Title

Biomass Turnover, Energy Balance, and Interpopulation Variation in the Stream Limpet, Ferrissia Rivularis (Say), With Special Reference to Respiration, Growth, and Fecundity

Date of Award

1969

Degree Type

Dissertation

Degree Name

Doctor of Philosophy (PhD)

Department

Biology

Advisor(s)

W. D. Russell-Hunter

Keywords

New York State, Life-cycle, Reverse respiratory acclimation, Freshwater environments

Subject Categories

Zoology

Abstract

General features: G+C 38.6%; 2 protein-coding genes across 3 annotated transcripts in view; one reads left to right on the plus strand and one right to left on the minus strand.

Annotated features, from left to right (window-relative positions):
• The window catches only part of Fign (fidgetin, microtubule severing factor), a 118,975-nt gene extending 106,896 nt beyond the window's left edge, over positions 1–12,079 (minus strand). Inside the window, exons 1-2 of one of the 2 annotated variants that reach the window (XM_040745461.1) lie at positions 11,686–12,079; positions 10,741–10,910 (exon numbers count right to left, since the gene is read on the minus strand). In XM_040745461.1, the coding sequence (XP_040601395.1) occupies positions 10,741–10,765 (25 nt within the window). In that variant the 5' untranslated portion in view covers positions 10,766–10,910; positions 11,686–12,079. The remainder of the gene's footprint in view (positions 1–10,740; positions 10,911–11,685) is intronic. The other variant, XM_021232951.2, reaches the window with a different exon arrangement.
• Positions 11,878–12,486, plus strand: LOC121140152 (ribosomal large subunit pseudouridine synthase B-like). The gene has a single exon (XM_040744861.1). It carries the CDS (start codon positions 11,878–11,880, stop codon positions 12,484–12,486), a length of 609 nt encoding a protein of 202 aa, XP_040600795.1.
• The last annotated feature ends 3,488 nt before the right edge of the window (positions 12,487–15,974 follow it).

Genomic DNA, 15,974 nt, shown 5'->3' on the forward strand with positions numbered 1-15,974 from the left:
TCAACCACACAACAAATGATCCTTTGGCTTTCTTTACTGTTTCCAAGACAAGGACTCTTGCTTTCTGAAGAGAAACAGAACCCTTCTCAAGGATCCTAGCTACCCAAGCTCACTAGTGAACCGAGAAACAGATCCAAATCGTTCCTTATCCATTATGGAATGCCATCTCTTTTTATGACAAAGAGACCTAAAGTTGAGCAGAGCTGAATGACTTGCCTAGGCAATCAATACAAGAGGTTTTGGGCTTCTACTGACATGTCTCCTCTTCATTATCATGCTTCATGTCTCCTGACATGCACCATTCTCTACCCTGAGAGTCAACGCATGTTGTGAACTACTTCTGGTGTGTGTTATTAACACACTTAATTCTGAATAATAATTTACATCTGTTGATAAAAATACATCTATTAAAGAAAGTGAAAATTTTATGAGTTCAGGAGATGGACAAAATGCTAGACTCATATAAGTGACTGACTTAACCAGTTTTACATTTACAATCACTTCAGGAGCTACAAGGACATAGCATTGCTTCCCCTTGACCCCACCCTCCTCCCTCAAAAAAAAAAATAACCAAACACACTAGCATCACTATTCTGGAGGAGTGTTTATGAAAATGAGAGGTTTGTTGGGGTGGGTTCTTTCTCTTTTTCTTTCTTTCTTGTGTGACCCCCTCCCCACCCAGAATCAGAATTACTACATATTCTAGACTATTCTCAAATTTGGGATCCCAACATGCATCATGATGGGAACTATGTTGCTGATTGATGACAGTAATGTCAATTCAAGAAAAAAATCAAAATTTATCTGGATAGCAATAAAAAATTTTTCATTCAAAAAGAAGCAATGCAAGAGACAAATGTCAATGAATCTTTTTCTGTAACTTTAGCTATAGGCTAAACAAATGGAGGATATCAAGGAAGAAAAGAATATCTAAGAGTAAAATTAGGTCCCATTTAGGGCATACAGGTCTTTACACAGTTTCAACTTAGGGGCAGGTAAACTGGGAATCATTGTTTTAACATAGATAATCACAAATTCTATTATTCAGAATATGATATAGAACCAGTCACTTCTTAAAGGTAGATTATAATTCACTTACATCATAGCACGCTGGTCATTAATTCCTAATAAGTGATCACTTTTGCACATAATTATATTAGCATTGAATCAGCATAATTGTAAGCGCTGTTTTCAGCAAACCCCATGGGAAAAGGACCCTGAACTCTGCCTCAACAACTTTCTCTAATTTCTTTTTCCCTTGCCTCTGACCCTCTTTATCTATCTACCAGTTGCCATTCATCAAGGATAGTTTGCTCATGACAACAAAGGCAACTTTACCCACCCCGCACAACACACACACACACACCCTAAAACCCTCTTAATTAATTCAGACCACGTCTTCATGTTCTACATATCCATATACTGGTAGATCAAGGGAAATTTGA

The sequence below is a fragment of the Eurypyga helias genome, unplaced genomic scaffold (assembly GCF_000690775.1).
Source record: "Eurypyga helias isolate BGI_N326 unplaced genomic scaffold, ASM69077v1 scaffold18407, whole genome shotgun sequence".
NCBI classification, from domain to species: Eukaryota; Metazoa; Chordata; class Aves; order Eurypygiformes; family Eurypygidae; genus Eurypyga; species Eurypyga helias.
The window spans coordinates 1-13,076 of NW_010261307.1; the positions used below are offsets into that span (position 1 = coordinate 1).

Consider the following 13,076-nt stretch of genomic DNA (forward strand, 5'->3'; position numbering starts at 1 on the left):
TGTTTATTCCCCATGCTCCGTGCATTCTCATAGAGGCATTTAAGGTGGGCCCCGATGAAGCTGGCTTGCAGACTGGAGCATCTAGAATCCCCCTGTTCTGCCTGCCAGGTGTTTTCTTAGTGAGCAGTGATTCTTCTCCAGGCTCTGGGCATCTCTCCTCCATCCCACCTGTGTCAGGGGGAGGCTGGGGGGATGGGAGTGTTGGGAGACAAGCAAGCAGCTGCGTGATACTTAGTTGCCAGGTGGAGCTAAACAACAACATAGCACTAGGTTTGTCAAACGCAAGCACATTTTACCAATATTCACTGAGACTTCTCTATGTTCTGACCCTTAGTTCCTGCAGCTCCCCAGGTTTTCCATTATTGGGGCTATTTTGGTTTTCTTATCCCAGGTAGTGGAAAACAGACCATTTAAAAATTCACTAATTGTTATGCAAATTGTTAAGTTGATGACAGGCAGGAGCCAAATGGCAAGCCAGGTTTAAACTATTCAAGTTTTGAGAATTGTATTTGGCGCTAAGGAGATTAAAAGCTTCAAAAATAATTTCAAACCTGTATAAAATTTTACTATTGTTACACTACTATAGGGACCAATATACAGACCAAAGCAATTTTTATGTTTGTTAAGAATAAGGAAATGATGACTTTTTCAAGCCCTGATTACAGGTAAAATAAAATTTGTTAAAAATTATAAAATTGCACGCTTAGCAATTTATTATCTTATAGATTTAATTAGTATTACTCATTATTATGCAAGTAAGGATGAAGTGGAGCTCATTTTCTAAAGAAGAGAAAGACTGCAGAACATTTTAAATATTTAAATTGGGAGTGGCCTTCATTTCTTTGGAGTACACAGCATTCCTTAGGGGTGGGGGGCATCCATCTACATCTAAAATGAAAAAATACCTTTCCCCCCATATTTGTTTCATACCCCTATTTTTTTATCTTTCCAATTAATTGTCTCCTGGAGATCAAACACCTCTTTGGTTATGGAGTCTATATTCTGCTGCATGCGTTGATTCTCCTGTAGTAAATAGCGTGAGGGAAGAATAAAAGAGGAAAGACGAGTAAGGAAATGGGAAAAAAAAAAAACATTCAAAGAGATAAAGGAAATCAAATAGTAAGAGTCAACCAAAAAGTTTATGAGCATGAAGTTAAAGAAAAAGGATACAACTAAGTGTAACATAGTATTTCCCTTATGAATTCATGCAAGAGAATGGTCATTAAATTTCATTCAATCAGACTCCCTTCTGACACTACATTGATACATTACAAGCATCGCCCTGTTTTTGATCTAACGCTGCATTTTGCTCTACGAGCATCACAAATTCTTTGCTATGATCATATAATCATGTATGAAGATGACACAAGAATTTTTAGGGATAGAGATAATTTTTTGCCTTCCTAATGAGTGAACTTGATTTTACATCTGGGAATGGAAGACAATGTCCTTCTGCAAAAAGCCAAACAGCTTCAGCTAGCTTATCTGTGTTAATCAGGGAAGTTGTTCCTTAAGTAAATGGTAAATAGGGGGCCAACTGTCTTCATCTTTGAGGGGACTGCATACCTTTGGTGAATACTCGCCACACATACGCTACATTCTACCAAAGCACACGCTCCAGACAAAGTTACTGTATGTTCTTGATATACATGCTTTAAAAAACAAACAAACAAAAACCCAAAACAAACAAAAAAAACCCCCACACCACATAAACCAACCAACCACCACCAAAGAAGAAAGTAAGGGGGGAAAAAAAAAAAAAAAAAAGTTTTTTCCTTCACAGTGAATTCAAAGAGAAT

This investigation extends from 1965 through 1968 and involves 42,926 individual measurements on 19,479 limpets from populations of F. rivularis in the Canandaigua Outlet at Alloway, New York (AL)* and in Black Creek at Cleveland, New York (BC)*, with some comparative results from a population in Chittenango Creek at Cazenovia, New York (CC)*. These localities are located in the Seneca-Clyde-Oneida drainage system which flows by way of the Oswego River into Lake Ontario. For populations at AL (eutrophic environment) and BC (mesotrophic environment) variations in life-cycle, accompanied by marked differences in fecundity and biomass turnover rates (growth and egg reproduction), are reported. A quantification of fecundity is reported for groups of limpets maintained in cages in the field. Estimates of biomass are based on total organic carbon (equivalent to calorific measures), and the problems involved in making such estimates are discussed. Also, individual and seasonal variation in carbon, in nitrogen content, and in oxygen consumption are reported. These are related to the little known phenomenon of reverse respiratory acclimation. The population differences have significance in relation to peculiarities of evolution in the freshwater environments.

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